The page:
A Georgia father was charged with murder and child cruelty after leaving his 22-month-old son in a sweltering car for nearly seven hours, an outcome that has surprised legal experts
A Georgia father was charged with murder and child cruelty Thursday after leaving his 22-month-old son in a sweltering car for nearly seven hours, an outcome that surprised legal experts.
Police say Justin Ross Harris, 33, drove to work Wednesday with his son in the backseat after forgetting to drop him off at day care, according to media reports. As Harris drove home, he noticed his son unresponsive in the backseat. The death marked the second time this week a child has perished in the back of a car. On Monday, a 9-month-old girl died in her father’s pickup truck after being left there as her father went to work. He, too, had forgotten to drop his child off with a caregiver.
In the Florida case, as in many others similar to it, officials declined to file any charges. Initial reports suggested that police were considering negligence, not murder charges. But the murder charge in Georgia was rare in its severity in these cases, and it drew surprise from some who said that negligence, even when fatal, does not equal murder.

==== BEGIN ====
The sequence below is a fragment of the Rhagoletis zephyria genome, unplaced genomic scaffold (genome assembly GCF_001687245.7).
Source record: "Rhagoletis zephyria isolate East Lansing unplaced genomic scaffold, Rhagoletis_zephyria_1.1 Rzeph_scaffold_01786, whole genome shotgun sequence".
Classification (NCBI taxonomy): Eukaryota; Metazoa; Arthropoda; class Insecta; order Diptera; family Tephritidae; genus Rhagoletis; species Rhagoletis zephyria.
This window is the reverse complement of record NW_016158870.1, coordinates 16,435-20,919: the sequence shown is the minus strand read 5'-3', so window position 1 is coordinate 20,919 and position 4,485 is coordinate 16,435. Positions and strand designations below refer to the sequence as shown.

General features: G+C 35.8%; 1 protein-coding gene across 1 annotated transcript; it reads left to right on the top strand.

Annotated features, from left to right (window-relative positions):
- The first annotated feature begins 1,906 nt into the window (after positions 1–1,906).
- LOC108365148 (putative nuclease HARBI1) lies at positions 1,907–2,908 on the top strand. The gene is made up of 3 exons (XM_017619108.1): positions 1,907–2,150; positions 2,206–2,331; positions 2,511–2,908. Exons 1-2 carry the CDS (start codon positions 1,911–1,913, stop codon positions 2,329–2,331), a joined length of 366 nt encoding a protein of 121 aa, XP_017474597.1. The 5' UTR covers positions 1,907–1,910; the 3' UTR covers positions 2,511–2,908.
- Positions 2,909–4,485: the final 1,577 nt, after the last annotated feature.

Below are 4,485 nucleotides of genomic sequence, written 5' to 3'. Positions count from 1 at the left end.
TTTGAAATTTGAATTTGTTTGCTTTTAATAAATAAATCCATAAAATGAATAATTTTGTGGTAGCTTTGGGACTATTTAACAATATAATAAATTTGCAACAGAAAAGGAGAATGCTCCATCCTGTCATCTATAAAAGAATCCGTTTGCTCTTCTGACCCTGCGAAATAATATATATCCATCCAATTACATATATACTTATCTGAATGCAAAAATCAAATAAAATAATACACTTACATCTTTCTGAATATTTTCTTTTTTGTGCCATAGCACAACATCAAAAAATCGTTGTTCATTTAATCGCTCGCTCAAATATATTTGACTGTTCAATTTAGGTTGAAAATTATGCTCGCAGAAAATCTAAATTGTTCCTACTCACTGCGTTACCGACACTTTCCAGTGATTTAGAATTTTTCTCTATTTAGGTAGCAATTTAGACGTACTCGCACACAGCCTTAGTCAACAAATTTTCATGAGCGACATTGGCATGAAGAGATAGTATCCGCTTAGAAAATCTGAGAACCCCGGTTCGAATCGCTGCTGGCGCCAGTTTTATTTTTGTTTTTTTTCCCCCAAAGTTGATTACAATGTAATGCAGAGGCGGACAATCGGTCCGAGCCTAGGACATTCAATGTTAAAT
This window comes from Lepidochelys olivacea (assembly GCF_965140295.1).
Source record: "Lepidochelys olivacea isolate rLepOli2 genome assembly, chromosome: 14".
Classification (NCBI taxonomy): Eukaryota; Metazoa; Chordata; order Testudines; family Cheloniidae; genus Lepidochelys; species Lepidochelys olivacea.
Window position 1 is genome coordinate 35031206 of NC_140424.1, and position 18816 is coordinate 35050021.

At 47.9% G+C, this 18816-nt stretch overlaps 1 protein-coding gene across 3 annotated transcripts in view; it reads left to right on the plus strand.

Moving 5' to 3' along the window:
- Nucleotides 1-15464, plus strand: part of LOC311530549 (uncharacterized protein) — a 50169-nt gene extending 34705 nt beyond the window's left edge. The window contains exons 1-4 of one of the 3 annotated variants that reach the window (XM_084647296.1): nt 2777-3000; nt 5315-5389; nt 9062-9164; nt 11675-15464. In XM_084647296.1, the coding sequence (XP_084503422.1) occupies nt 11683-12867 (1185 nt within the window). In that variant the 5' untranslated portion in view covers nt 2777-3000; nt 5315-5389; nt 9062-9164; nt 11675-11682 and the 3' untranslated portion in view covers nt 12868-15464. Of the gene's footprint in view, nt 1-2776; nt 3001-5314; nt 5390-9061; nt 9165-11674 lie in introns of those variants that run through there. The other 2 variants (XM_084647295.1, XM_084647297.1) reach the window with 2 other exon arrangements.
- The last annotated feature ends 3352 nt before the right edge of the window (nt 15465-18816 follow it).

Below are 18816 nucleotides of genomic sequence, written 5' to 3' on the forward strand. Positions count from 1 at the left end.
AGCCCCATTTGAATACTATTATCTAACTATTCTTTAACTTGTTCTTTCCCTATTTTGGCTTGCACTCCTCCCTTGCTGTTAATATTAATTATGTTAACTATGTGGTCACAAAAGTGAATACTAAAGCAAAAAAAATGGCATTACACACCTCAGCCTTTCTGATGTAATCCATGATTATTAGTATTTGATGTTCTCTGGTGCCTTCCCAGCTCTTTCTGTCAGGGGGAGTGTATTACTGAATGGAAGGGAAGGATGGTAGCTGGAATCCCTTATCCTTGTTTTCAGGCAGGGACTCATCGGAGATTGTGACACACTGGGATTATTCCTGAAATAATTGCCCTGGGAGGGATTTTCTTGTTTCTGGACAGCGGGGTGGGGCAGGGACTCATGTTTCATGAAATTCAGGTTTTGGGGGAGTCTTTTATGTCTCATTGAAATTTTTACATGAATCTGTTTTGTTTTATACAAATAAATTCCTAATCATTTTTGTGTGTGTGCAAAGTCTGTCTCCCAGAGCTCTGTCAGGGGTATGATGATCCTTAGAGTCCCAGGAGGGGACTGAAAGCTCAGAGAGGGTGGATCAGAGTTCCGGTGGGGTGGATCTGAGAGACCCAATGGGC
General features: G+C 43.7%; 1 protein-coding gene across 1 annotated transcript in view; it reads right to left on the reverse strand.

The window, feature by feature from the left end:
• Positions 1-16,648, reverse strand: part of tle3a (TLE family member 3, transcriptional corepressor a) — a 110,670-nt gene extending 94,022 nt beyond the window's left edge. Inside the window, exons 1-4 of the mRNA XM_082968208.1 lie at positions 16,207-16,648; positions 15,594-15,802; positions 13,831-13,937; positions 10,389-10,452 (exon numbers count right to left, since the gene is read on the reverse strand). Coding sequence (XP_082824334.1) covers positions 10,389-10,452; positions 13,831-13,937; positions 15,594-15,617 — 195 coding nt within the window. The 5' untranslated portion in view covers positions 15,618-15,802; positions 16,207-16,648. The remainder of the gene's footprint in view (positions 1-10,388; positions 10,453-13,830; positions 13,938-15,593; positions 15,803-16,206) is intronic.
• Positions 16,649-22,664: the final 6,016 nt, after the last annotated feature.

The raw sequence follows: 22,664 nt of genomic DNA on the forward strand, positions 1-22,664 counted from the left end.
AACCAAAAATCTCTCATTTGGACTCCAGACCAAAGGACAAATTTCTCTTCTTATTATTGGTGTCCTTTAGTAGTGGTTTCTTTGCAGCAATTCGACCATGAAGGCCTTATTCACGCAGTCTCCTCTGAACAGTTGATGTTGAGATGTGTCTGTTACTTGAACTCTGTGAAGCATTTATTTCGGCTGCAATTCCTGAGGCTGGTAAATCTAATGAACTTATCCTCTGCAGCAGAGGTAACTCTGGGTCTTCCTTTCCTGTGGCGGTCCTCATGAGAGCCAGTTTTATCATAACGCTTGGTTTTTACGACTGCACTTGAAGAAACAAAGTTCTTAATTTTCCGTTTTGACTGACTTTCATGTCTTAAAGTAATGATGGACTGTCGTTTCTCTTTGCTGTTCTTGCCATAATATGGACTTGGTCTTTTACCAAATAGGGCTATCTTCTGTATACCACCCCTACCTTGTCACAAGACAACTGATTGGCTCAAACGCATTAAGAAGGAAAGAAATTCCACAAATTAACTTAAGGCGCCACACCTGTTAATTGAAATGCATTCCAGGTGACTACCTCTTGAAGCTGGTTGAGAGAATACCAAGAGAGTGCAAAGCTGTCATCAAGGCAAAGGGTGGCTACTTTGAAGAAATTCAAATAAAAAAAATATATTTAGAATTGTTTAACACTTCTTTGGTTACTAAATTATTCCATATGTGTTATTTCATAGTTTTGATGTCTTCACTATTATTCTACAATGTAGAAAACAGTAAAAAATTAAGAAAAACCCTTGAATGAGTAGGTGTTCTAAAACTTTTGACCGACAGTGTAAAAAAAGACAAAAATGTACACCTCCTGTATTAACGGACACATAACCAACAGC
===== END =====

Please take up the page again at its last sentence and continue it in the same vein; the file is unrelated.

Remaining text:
Jerry H. Summers, an attorney who has defended parents of children who died in similar incidents, said that pressure and public attention have encouraged prosecutors to pursue harsher charges.
“It’s a terrible tragedy. This man is being punished more in his own heart and mind than might be the situation when the case comes to court,” Summers said. “The thought of being the cause of death to your own child is like a life sentence.”
In an interview with Atlanta radio station WSB, Cobb County District Attorney Vic Reynolds suggested he might not pursue the murder charges as the situation evolves. “This investigation is far, far from over,” he said. “The charges now don’t necessarily mean that’s where it will end.”
Harris was expected to appear in court late Thursday night and hasn’t yet commented. His son is the 13th child in the U.S. this year to die of heatstroke in an overheated car, according to San Francisco State University lecturer Jan Null, who has published reports on the issue. Harris’ fatal mistake happened three weeks after the state launched a “Look Again” campaign to encourage parents to make sure they don’t accidentally leave any children before departing a vehicle. In Georgia, seven children have died after being stuck in overheated cars since 2010, according to the governor’s office.
“I ask that all Georgians join me in preventing future loss of life by being aware of your surroundings and never taking the chance of leaving a child in a car, even for just a minute,” Georgia Governor Nathan Deal said. “Lives can be saved if we take the time to look again.”